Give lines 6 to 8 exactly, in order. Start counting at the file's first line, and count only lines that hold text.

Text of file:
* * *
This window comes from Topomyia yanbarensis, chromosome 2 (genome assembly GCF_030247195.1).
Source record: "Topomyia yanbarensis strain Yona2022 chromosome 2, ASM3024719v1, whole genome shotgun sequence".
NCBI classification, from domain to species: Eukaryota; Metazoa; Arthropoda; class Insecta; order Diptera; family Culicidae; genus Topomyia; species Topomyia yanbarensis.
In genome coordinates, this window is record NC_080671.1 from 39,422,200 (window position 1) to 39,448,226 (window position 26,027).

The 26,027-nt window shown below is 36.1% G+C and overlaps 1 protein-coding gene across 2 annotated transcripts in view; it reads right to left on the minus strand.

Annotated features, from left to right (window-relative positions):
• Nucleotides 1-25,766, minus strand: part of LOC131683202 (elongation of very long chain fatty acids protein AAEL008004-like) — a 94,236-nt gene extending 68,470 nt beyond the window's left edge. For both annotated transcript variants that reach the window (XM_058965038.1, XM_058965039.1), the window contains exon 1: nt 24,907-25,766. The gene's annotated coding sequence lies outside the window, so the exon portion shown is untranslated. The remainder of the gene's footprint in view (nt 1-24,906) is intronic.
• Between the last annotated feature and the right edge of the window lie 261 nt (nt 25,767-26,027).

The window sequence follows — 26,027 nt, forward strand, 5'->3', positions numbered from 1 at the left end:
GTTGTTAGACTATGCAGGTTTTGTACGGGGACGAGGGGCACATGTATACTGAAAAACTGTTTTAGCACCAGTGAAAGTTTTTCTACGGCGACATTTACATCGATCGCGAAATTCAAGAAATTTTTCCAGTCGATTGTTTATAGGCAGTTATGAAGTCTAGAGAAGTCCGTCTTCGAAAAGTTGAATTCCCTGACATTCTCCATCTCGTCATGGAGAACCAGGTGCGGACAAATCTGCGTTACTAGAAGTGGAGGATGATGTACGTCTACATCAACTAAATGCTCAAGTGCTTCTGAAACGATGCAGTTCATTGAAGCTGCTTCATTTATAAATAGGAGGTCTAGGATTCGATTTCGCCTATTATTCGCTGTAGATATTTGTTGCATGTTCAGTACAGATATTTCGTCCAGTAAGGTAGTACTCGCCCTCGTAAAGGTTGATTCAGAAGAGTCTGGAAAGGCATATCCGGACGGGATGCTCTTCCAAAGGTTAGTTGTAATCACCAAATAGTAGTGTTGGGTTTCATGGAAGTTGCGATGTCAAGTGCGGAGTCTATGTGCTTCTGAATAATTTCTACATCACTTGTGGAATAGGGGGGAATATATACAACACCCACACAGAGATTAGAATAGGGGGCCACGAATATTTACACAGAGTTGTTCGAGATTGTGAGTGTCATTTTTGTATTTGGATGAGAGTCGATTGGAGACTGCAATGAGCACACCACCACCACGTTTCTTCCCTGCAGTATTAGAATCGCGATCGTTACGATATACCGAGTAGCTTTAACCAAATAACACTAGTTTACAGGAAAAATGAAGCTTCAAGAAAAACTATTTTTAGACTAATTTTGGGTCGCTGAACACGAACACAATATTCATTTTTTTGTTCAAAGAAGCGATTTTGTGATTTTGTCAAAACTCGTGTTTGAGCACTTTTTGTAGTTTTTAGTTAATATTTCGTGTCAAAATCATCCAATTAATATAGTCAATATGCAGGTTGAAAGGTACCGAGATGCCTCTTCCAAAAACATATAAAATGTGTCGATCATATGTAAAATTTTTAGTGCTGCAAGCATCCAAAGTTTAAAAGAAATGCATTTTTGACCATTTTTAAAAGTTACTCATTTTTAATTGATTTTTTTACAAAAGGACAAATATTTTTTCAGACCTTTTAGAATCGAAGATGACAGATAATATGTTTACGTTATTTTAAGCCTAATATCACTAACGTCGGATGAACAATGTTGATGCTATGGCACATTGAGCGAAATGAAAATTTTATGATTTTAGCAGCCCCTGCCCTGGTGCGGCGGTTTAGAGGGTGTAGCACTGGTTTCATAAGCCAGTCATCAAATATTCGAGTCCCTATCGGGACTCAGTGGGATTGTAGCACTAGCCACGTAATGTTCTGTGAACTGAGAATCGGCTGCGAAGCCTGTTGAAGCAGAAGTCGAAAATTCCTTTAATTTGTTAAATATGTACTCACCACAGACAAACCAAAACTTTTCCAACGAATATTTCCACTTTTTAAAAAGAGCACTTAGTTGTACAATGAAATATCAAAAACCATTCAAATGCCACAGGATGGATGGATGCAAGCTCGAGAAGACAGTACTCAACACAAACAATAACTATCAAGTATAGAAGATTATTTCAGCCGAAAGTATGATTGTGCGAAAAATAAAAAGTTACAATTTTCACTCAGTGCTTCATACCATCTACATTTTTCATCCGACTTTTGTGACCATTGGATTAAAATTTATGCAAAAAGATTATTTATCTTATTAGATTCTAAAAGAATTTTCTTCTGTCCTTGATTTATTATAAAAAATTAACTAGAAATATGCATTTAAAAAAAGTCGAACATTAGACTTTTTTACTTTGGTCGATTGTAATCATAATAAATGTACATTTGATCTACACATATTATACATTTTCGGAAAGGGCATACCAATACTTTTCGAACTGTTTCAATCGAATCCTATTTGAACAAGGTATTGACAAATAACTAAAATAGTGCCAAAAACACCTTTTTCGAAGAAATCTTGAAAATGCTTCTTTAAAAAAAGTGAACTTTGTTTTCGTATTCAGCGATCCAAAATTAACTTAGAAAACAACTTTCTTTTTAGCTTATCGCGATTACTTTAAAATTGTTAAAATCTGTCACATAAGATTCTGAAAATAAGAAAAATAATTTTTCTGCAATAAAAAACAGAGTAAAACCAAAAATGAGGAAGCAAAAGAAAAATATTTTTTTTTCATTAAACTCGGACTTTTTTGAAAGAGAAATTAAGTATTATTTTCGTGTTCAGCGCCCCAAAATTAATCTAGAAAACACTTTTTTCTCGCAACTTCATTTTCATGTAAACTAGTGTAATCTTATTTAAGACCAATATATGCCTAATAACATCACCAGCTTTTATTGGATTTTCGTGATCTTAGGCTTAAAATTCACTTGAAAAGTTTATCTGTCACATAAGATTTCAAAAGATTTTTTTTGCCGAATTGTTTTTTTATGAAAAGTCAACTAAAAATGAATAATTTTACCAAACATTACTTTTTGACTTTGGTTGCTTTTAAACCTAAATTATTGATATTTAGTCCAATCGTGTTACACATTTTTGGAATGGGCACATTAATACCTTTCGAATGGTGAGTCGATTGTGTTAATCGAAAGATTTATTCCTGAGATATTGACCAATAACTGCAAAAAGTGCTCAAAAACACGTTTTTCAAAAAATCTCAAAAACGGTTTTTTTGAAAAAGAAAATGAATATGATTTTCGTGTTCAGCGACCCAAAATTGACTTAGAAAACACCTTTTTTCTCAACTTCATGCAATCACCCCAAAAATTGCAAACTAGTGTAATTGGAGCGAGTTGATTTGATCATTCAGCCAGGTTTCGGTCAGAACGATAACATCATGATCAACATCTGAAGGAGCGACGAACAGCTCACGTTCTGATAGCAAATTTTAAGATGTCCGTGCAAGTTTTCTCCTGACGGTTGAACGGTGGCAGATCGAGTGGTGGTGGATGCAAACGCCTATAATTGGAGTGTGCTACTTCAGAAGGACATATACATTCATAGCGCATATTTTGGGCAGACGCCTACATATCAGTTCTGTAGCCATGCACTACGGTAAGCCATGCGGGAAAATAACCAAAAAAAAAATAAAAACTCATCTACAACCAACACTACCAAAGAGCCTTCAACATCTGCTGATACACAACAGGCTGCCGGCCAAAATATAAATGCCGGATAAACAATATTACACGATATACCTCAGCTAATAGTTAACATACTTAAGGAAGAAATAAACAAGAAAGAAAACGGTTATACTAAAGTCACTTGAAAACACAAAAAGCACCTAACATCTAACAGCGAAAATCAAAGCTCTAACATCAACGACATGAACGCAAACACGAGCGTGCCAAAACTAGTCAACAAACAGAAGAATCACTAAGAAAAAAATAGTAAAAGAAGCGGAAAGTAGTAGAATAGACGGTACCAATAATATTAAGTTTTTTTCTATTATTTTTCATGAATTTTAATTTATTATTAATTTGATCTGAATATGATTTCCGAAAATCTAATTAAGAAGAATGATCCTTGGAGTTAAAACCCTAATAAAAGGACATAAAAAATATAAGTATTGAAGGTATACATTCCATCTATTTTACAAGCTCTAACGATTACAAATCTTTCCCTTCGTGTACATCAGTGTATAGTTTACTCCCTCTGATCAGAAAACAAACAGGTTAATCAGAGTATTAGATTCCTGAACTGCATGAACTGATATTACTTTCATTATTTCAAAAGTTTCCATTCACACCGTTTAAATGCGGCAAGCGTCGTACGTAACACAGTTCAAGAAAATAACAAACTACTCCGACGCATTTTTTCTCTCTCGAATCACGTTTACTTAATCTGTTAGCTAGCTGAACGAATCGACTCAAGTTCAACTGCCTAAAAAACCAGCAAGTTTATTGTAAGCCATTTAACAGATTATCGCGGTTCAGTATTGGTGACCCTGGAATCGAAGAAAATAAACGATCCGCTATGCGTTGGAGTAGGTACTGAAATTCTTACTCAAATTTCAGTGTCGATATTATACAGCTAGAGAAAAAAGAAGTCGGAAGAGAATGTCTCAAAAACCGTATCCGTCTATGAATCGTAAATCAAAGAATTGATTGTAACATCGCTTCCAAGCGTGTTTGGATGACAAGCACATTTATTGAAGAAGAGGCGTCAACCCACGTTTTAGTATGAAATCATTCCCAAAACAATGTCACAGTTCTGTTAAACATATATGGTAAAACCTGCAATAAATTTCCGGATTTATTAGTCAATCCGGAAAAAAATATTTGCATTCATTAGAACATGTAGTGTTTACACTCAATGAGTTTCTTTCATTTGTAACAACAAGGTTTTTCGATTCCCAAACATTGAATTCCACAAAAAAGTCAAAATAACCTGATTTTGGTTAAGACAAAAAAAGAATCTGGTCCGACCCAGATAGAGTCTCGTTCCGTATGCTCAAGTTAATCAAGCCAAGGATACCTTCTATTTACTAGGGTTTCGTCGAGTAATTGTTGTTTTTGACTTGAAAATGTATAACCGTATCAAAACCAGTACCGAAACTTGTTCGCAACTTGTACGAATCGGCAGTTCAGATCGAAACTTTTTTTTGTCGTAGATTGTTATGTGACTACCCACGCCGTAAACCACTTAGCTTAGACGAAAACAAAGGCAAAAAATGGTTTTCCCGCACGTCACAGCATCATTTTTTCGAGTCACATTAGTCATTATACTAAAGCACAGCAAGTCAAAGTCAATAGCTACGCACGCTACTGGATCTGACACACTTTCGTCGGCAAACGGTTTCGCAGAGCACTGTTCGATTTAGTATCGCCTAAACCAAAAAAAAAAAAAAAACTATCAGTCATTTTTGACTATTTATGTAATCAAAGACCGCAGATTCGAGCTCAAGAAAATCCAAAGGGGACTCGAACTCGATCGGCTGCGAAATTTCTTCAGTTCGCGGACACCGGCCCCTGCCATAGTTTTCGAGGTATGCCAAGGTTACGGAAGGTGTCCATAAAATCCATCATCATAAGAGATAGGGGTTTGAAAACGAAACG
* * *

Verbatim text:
Annotated features, from left to right (window-relative positions):
• Nucleotides 1-25,766, minus strand: part of LOC131683202 (elongation of very long chain fatty acids protein AAEL008004-like) — a 94,236-nt gene extending 68,470 nt beyond the window's left edge. For both annotated transcript variants that reach the window (XM_058965038.1, XM_058965039.1), the window contains exon 1: nt 24,907-25,766. The gene's annotated coding sequence lies outside the window, so the exon portion shown is untranslated. The remainder of the gene's footprint in view (nt 1-24,906) is intronic.
• Between the last annotated feature and the right edge of the window lie 261 nt (nt 25,767-26,027).